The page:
Before I go any further, it should be noted that Apple iOS devices are already capable of printing to specific AirPrint-enabled printers. If you have one of the printers on that list, great. Read no further, your time is better spent listening to an episode of Pocket Sized Podcast or posting comments on YouTube videos. If you don’t have one of these special printers and don’t print often enough to justify purchasing one, then you’ll love Printopia.

Printopia installs as a preference pane in Mac System Preferences.

Printopia System Preferences

Once installed, Printopia gives you the ability to enable a few different destination types to print to. Any printers your Mac can print to are able to be shared with your iOS devices. If you have DropBox installed on the Mac, you can print files directly to that DropBox folder. If you have Evernote on the Mac, you can send files right into that. And finally, you can print files directly onto the Mac itself to store in local folders there instead of having to print to paper unless you really need to.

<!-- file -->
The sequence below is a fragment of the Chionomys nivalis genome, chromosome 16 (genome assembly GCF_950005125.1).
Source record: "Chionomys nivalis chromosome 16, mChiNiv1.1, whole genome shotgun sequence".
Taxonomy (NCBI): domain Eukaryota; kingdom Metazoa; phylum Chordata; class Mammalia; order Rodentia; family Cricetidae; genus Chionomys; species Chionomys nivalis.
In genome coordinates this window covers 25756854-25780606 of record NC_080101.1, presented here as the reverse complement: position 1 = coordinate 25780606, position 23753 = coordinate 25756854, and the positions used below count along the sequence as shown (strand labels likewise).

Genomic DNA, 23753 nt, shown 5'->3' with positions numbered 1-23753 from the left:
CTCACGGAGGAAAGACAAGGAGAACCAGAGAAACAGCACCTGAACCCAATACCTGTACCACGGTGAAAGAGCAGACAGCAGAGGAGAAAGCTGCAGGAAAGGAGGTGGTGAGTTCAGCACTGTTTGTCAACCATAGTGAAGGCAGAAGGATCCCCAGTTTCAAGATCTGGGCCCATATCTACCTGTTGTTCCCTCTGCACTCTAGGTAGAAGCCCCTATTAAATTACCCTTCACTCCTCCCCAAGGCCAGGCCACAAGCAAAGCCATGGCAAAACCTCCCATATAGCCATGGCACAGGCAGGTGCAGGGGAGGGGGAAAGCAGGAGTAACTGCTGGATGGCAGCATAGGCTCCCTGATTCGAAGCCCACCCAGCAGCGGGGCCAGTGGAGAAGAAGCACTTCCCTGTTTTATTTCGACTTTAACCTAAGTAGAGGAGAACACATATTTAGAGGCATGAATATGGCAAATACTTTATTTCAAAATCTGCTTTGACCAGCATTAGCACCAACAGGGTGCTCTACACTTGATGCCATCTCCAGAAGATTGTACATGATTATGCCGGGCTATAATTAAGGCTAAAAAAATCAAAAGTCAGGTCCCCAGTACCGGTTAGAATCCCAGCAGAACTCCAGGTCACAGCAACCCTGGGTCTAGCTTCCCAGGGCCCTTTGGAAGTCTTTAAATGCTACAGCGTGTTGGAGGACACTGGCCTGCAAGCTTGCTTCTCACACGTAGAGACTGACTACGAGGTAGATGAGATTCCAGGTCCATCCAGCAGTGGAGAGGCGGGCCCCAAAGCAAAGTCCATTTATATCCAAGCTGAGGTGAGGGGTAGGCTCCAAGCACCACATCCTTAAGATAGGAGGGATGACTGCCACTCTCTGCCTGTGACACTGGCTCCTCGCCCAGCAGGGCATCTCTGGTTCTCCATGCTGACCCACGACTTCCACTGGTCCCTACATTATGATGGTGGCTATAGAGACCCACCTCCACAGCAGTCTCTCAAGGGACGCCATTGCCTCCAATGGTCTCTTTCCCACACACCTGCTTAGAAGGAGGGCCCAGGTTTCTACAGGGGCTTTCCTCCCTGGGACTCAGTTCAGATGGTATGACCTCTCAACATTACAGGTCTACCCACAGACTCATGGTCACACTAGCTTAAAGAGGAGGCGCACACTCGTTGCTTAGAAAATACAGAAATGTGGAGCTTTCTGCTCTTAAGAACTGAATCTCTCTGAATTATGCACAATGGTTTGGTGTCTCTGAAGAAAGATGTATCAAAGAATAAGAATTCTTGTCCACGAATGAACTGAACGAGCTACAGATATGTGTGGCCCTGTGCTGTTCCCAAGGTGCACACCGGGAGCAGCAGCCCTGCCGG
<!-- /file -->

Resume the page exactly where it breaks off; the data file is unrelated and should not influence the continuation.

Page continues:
Printopia is an amazingly flexible application, the utility of which is only slightly tempered by the fact that there are native iOS apps for DropBox and Evernote. Ok, so in practice I’ll probably never need to use Printopia to get information into my DropBox or Evernote accounts, but it’s a great option to have.

One of Printopia’s nicest features is the ability to pretend it doesn’t exist. There’s nothing to configure or mess with. You just use it, and it just works. Let’s say I receive a highly important email from my Pocket Sized Podcast cohost, Peter Nikolaidis. After reading it, I determine that it’s perfect for lining the hamster cage with. It’s as simple as tapping the reply icon, tapping the Print button, selecting a printer, and hitting Print.

Choose Print

 

Choose Printer

 

 

Now Print

 

Job done. Hamster is happy, Peter feels important, and I just went a long way toward justifying the low price of Printopia.

Printopia is available from ecamm for $19.95. Find out more and download a demo version at their website at http://www.ecamm.com/mac/printopia/ .